than with prejudice.”).
22 Id. at *1 (majority op.).
23 See id. at *6 (Srinivasan, J., concurring in part and dissenting in part).
24 See id. at *3 (majority op.).
U.S. ex rel. Shea v. Verizon Wireless: False Claims Act’s First-to-File Bar Applies Even After First Complaint’s Dismissal | 4
via the first-to-file bar. By contrast, if the first-to-file bar is
understood to apply only while the initial action is ‘pending,’
[a relator] could thereafter bring an original-source action, as
Congress presumably intended she be free to do.”38
Shea has created a circuit split. The D.C. Circuit is the
first federal appeals court to interpret the statutory phrase
“pending action” so that the first-to-file bar applies in
perpetuity.39 Prior decisions by the Fourth, Seventh, and
Tenth Circuits have concluded, with varying degrees of
analysis, that “pending action” instead means that the bar
applies only while the first-filed action remains an active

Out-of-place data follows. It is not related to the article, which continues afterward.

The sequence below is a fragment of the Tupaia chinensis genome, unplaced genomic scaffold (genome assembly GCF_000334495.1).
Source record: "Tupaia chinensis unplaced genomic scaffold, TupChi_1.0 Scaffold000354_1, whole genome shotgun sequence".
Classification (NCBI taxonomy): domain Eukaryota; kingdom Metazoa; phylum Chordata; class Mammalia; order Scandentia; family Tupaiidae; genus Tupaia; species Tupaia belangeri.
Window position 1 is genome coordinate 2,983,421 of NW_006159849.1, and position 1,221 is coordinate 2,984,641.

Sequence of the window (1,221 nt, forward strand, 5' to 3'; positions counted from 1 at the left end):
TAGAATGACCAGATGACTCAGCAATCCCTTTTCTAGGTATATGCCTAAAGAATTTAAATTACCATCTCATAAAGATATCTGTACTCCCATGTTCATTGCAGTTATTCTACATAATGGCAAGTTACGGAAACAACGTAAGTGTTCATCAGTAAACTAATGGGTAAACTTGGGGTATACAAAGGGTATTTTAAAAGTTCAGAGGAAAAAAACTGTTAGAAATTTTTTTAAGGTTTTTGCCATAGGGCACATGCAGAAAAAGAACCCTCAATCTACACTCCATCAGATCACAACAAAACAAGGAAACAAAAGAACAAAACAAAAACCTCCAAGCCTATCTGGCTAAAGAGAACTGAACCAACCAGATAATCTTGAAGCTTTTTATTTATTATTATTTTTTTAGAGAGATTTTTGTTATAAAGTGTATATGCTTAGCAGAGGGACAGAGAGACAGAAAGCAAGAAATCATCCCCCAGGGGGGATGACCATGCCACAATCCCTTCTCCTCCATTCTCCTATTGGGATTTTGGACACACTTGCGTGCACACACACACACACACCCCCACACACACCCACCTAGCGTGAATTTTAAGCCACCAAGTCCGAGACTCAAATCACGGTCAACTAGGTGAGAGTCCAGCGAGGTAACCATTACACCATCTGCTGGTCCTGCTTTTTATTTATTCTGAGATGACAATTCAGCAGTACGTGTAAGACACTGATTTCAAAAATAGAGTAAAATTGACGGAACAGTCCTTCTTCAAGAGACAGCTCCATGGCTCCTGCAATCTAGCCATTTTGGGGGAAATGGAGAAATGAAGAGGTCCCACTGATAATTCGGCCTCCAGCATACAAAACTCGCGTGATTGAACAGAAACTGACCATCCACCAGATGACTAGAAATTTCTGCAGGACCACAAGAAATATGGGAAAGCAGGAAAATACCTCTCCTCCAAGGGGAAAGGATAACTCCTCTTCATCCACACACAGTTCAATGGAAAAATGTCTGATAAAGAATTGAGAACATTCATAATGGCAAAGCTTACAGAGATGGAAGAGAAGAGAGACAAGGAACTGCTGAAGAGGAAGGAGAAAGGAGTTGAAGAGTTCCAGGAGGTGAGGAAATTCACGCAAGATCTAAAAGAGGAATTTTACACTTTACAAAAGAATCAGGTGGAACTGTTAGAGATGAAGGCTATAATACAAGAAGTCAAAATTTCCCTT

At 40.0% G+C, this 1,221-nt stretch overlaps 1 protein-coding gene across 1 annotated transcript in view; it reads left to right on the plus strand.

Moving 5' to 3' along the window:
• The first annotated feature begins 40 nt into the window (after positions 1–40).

matter on a court’s docket.40 The D.C. Circuit declined
to follow those decisions, observing that none directly
considered the two possible constructions of § 3730(b)(5).41
The D.C. Circuit’s reading of the first-to-file bar would help
bring a measure of certainty to companies that operate in
heavily regulated industries where qui tam suits are common.
Prior to Shea, various cases had already established that
when multiple qui tam actions arise in different parts of the
country, the first-filed action can bar later related actions
if it alleged that the billing fraud was a company-wide
problem or was directed from company headquarters.42